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Beza on the Trinity

David C. Noe

The following excerpt was translated from Theodore Beza’s The Unity of the Divine Essence and the Three Persons Subsisting in It, Against the Arians’ Homoiousios, published in Geneva, March 19, 1565 (the fourteenth day before the calends of April). It is a five-page introduction to his Theses or Axioms on the Trinity of the Persons and Unity of the Essence, with which it was published. The text is from Tractationes Theologicae Bezae.[1]

A letter to the most illustrious Prince Nicholas Radzvilas,[2] the supreme Marszałek[3] of the great Duchy of Lithuania.

Most illustrious Prince, I received two letters from your Excellency at the same time: one addressed to Mr. John Calvin of blessed memory, and the other to myself. Both of them were written beautifully and with refinement. Because I am replying so tardily, I ask your Excellency not to think this is due to any disregard, nor to any other reason than that there was a shortage of couriers traveling from here to Tubingen, the place where your letters to us originated. These are the reasons why my reply is so brief even though this is a quite serious and urgent matter.

I have read, and not without absolute terror, some comments which Gregorius Pauli,[4] Casanonius, and several others who have been enchanted by Biandrata and Gentile,[5] wrote in different treatises. They are converting[6] the three persons or ὑποστάσεις into three numerically distinct[7] οὐσίας or essences. In their writings I have found so many things that are both opaque and even contradictory that not even at present do I have full clarity as to their doctrinal positions and arguments.

But your letters, although they were written far more lucidly, nevertheless—if I may speak frankly with your Excellency—do not fully make up for my simple mindedness.[8] This is especially the case in your explanation of that third conciliatory statement which, if I understand it correctly, I think is hardly at all different from the position of either Gentile or Pauli.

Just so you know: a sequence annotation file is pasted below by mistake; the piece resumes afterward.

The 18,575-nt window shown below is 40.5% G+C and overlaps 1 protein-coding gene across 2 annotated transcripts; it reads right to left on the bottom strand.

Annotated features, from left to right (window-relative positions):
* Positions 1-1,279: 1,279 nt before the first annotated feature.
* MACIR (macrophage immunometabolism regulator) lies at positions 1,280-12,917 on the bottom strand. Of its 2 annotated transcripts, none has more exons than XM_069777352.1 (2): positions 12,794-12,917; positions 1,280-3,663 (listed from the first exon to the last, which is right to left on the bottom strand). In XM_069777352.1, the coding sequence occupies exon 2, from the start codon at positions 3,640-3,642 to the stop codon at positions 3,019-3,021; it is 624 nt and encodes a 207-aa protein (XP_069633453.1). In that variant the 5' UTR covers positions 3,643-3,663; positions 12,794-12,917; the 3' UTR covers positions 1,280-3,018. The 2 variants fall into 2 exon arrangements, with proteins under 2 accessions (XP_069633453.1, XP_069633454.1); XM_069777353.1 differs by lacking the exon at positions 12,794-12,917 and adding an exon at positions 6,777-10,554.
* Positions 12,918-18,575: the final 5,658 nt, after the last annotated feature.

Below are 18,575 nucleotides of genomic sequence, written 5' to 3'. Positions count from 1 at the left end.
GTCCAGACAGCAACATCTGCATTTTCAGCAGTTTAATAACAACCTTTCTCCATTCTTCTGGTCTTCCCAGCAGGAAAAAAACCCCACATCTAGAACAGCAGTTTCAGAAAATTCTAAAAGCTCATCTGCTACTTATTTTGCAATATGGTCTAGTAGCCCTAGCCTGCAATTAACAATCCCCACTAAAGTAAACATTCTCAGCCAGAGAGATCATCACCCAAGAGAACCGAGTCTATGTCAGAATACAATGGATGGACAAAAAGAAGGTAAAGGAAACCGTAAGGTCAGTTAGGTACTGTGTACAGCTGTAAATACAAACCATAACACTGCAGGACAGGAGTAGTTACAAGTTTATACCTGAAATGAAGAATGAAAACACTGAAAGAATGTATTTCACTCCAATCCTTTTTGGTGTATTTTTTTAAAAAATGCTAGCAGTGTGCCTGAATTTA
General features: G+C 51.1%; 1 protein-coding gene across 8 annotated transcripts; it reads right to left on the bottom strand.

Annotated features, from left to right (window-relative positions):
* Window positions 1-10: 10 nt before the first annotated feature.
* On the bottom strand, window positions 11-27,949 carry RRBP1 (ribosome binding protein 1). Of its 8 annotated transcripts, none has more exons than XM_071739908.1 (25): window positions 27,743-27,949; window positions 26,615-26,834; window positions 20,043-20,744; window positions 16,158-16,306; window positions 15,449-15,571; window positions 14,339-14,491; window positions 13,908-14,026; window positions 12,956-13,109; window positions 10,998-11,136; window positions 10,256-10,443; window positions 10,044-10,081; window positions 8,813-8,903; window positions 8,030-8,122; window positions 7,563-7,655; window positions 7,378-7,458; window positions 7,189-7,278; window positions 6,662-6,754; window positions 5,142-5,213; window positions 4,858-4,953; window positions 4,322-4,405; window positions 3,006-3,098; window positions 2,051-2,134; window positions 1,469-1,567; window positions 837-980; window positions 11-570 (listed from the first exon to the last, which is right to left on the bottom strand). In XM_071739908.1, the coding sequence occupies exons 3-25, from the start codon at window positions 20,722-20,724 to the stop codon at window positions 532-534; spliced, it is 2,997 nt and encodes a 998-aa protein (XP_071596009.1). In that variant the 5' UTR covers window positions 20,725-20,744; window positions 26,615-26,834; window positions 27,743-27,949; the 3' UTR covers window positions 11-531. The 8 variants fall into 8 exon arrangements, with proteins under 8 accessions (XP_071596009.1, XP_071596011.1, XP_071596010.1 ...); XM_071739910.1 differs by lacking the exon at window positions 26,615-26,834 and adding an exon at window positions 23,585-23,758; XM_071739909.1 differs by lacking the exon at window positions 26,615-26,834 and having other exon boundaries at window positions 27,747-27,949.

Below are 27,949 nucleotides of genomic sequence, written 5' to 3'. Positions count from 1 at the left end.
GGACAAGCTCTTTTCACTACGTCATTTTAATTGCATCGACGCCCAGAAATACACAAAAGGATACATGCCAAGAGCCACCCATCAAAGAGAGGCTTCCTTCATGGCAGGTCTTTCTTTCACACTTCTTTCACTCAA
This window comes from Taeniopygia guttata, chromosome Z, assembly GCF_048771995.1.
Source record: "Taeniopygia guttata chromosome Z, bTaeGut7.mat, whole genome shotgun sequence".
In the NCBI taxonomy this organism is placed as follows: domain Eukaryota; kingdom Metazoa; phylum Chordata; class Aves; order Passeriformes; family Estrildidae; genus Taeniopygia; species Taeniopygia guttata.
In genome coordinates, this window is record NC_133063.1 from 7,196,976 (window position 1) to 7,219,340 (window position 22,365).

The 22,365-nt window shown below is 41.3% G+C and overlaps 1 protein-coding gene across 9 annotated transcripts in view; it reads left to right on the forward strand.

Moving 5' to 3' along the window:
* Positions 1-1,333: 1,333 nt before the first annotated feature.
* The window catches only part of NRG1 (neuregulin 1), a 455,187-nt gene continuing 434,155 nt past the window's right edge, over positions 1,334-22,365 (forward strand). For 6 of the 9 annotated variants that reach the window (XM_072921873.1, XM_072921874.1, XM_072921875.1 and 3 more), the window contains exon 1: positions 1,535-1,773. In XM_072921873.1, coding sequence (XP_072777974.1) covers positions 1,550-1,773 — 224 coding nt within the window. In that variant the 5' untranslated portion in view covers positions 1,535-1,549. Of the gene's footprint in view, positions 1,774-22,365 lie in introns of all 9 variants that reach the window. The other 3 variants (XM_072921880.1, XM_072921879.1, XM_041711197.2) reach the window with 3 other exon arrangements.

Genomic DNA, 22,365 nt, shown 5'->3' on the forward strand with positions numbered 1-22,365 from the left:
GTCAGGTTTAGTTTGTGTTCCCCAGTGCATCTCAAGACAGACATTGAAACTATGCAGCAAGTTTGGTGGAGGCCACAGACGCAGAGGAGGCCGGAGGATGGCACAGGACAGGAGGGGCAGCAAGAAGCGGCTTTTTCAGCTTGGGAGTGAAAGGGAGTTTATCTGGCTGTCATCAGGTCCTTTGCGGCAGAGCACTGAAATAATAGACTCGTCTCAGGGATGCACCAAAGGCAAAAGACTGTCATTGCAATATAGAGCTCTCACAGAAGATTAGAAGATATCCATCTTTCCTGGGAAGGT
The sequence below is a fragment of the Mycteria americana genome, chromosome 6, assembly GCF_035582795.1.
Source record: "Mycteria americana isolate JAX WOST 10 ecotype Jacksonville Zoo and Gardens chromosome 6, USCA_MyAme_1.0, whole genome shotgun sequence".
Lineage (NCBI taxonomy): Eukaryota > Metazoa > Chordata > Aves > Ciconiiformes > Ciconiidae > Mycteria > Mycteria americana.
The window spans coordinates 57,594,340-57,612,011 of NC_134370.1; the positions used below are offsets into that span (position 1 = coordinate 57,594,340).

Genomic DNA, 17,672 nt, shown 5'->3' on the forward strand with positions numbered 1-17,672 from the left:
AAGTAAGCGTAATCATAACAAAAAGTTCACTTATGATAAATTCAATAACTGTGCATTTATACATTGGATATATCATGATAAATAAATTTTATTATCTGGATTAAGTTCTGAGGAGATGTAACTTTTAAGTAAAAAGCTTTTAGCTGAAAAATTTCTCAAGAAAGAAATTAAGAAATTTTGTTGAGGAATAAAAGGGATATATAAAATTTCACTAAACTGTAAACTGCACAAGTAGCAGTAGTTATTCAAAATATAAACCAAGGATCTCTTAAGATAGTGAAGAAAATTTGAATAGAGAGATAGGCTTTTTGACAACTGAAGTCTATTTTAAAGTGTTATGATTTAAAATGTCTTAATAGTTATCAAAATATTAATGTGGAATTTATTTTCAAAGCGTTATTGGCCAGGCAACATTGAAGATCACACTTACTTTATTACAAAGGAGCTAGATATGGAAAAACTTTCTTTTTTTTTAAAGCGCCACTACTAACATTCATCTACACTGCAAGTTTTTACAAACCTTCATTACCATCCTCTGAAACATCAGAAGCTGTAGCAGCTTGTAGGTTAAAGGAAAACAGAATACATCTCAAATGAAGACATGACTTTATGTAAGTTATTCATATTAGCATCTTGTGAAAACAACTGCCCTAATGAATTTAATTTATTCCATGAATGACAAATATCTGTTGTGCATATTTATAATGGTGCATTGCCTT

And so, because there is not yet much agreement between us concerning the substance of these issues, and far less even with respect to the arguments of our opponents, we can’t help but be legitimately afraid that we could seem to be working in vain over these much-disputed topics.[9] Or that we are not adequately precise in attacking our opponents’ position. This circumstance could inflame these already unfortunate debates rather than extinguish them. And furthermore, even the debate itself shows, with so many written documents flying back and forth, that the controversy is increasing rather than diminishing, while each man does not allow what he has just written to be adequately grasped.

Therefore, before I publish a fitting answer to the individual arguments, I demand[10] this from you, your Excellency, in the name of Christ: you must compel[11] those who do not agree with this proposition—Father, Son, Holy Spirit[12] are one and the same God—to do as follows. They must write out, point by point, clearly and distinctly, their own entire dogma both on the essence and on the hypostases,[13] in definite and clear theses. Then they must provide their own positions as derived both from the word of God and from the writings of the Greek and Latin fathers. Finally, if you have no objection, they must supply refutations of our arguments, which they know full well.

Endnotes

[1] Theodore Beza, Tractationes Theologicae Bezae, Volumen I (Jean Crespin, Geneva 1570), 646–50.

[2] Cf. Anatol Lieven, The Baltic Revolution: Estonia, Latvia, Lithuania and the Path to Independence (Yale University Press, 1994), 47–8.

[3] This is the title of a very high-ranking official in the Polish court, a top adviser to the king.

[4] d. 1591.

[5] Giorgio Biandrata (1515–1588) and Giovanni Valentino Gentile (c.1520–1566), two famous, Italian-born anti-Trinitarians.

[6] Transformantes.

[7] Numero.

[8] Ruditati.

[9] The syntax here is deliberately convoluted as Beza seeks to come to the point without offending the Prince. I have broken up a very long and hypotactically beautiful sentence into manageable English portions.

[10] flagitamus, a very strong word.

[11] adigas

[12] The conjunction here is omitted, a figure of speech called asyndeton, to stress the unity of the persons in the Godhead.

[13] Here Beza uses the Latin instead of the Greek, which he employs interchangeably.

David C. Noe is an elder at Reformation OPC, Grand Rapids, Michigan, and serves as an associate professor and chair of the philosophy and classics department at Calvin College in Grand Rapids, Michigan. He also serves on the OPC Committee for the Historian. Ordained Servant Online, December 2018.

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